Singapore has become the first country on Earth to approve cultured meat for commercial sale. On Wednesday, December 2nd, the Singapore Food Agency said that the cultured chicken produced by San Francisco-based start-up Eat Just met the safety standards for use in nuggets, opening the door for a commercial launch in the country.
Cultured meat, otherwise known as cultivated meat or clean meat, involves the use of cultured animal cells to create realistic meat-like food products, without requiring the slaughter of animals. Proponents of cultured meat believe it could help overcome the ethical and environmental issues of animal agriculture, while still allowing consumers to enjoy eating meat. In recent years, investment has poured into the industry, with companies like Memphis Meats, Shiok Meats and Mosa Meat having completed funding rounds in 2020.
However, the industry has faced several challenges that have prevented the release of a commercial product. These include high production costs, difficulty in scaling up production, and securing regulatory approval. Before Wednesday’s announcement, no regulatory regime in the world had approved cultured meat, with the approval process in the EU and US set to take years.
Approval in Singapore is therefore a major step forward for the cultured meat industry. The safety testing carried out in the approval process is likely to be useful for approval in other regimes and a successful commercial launch in the country may help convince regulators around the world that cultured meat is safe.
As a small nation with little arable land that imports 90% of its food, Singapore has made local food production a priority. In 2019, the Singaporean government set up the “30 by 30” goal, aiming to make the country 30% self-sufficient by 2030 by taking advantage of new food production technologies, such as vertical farming and aquaculture. The Singaporean government has been vocally supportive of cultured meat, having spoken at the Good Food Conference 2019 on its ambitions to bring cultured meat to the country. It also recently pledged to invest up to S$144 million (ca. $106 million) to the Singapore Food Story R&D program, which focuses on urban agriculture, microbial protein production and cultured meat.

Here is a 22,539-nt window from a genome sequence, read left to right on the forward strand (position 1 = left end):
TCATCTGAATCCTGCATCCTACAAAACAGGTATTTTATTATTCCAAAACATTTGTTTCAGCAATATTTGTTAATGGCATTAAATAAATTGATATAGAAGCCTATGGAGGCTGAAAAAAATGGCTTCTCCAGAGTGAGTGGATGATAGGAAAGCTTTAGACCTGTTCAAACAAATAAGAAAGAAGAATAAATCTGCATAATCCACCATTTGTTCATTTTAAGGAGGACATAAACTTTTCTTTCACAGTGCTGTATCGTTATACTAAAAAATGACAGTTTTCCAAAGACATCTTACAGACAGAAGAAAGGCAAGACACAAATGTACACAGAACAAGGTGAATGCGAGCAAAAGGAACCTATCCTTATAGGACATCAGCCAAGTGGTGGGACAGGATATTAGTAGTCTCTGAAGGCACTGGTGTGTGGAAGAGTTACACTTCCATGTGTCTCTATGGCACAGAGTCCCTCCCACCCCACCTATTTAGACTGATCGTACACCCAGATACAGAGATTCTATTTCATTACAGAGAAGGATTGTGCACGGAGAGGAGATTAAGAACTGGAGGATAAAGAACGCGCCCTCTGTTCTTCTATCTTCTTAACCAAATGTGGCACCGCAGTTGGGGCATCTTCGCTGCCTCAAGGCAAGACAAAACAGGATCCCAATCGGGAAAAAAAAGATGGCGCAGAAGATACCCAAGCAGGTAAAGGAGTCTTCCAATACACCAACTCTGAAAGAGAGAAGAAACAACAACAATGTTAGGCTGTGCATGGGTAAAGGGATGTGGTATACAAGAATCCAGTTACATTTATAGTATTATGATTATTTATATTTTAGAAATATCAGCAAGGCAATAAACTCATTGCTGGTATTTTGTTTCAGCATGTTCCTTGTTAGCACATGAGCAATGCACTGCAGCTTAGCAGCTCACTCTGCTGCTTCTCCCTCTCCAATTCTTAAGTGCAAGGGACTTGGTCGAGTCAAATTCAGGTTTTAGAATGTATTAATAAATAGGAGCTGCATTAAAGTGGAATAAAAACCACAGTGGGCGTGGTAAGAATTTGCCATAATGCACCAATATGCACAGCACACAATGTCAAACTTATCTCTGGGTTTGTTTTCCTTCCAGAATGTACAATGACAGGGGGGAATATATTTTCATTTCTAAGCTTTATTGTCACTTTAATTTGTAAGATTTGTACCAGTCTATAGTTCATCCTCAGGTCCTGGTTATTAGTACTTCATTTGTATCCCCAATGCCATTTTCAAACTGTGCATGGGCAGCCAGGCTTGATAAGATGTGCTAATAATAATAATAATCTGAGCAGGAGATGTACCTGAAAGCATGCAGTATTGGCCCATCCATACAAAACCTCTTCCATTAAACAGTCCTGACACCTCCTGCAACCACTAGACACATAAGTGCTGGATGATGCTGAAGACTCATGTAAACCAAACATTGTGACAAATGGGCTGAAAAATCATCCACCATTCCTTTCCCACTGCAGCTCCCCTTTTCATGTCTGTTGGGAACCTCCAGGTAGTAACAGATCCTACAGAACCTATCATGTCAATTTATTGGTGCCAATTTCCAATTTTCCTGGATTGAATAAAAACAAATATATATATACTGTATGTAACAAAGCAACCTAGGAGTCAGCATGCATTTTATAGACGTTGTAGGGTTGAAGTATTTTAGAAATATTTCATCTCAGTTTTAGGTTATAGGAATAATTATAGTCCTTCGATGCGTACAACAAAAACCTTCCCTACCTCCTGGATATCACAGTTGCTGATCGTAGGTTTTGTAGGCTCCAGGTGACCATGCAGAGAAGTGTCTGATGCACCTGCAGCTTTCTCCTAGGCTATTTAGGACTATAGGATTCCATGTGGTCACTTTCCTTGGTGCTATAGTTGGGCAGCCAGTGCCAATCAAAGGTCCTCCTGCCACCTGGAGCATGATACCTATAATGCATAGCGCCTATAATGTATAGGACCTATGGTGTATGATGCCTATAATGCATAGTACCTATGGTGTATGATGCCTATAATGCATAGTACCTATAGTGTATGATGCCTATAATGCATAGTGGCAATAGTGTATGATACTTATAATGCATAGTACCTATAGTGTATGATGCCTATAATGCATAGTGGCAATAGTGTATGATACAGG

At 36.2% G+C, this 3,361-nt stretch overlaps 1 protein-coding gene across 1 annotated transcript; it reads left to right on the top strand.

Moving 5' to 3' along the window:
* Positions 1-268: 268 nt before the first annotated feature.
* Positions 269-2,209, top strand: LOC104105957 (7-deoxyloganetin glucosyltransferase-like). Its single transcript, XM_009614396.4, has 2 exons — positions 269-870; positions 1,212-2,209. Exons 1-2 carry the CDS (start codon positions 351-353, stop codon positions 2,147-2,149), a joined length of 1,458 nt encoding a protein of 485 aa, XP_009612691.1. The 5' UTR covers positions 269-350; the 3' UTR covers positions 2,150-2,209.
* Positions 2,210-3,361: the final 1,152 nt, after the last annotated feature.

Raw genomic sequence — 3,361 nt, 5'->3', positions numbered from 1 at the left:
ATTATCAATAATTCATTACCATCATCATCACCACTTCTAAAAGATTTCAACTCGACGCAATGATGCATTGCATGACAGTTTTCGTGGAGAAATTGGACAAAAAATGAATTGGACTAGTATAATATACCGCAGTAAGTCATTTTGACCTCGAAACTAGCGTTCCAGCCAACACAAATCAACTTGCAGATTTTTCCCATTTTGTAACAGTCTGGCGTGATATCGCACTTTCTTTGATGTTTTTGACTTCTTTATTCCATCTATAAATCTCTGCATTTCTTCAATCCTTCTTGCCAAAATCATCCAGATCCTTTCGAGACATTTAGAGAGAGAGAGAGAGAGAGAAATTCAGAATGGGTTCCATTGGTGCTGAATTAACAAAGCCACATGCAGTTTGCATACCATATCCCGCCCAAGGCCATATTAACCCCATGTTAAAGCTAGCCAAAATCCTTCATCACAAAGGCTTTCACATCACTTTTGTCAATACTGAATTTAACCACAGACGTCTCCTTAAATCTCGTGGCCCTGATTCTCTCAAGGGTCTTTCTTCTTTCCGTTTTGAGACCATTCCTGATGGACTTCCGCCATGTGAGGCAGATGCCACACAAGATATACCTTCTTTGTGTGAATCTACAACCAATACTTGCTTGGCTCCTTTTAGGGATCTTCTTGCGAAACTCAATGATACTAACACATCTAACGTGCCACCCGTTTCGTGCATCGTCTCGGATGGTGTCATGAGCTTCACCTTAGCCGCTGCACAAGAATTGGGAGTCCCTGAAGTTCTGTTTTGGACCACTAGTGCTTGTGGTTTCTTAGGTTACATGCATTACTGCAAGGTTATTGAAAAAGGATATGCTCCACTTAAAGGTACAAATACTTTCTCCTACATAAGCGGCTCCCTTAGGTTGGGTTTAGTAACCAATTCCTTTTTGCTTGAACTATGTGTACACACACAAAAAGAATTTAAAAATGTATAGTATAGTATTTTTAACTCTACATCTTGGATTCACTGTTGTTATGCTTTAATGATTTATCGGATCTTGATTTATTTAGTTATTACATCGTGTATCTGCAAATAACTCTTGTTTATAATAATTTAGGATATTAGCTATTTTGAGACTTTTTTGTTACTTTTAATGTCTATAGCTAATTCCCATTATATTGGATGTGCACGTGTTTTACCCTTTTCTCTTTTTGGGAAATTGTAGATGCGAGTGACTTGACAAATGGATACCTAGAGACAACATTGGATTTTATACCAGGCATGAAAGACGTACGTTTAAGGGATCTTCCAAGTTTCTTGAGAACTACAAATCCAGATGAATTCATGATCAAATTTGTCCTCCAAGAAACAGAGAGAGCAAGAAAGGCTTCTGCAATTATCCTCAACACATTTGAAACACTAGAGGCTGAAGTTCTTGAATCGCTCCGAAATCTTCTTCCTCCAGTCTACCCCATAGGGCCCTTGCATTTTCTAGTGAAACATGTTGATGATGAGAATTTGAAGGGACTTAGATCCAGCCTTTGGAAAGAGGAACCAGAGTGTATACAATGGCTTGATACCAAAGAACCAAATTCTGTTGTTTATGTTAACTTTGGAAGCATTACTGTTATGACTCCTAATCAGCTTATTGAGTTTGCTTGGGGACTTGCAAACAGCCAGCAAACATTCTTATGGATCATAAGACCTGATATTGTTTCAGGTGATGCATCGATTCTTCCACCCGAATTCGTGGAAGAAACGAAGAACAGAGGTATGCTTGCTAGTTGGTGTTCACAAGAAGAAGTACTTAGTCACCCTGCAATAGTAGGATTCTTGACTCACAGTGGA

Eat Just (formerly Hampton Creek and JUST) claimed that it had made partnerships with local manufacturers in the country to produce cultured chicken cells and formulate the final product, which will initially be sold in restaurants. The company will begin by producing cultured chicken nuggets but will also apply for a permit to sell fillets.
The cells used in Eat Just’s cultured chicken products will be grown in 1,200 L bioreactors and combined with plant-based ingredients. The cells used come from a cell bank established from a biopsy of a live chicken, and so do not require animal slaughter. The nutrient supplied to the cells come from plant-based resources.
However, the growth medium for the production line includes fetal bovine serum, which is extracted from cattle fetuses, generally in slaughterhouses. This is problematic – one of the main aims of cultured meat is to move away from animal slaughter and fetal bovine serum is very expensive and produced in comparatively small quantities. Eat Just claims that a plant-derived serum will be used in the next production line, however it wasn’t available when the Singapore approval process began two years ago.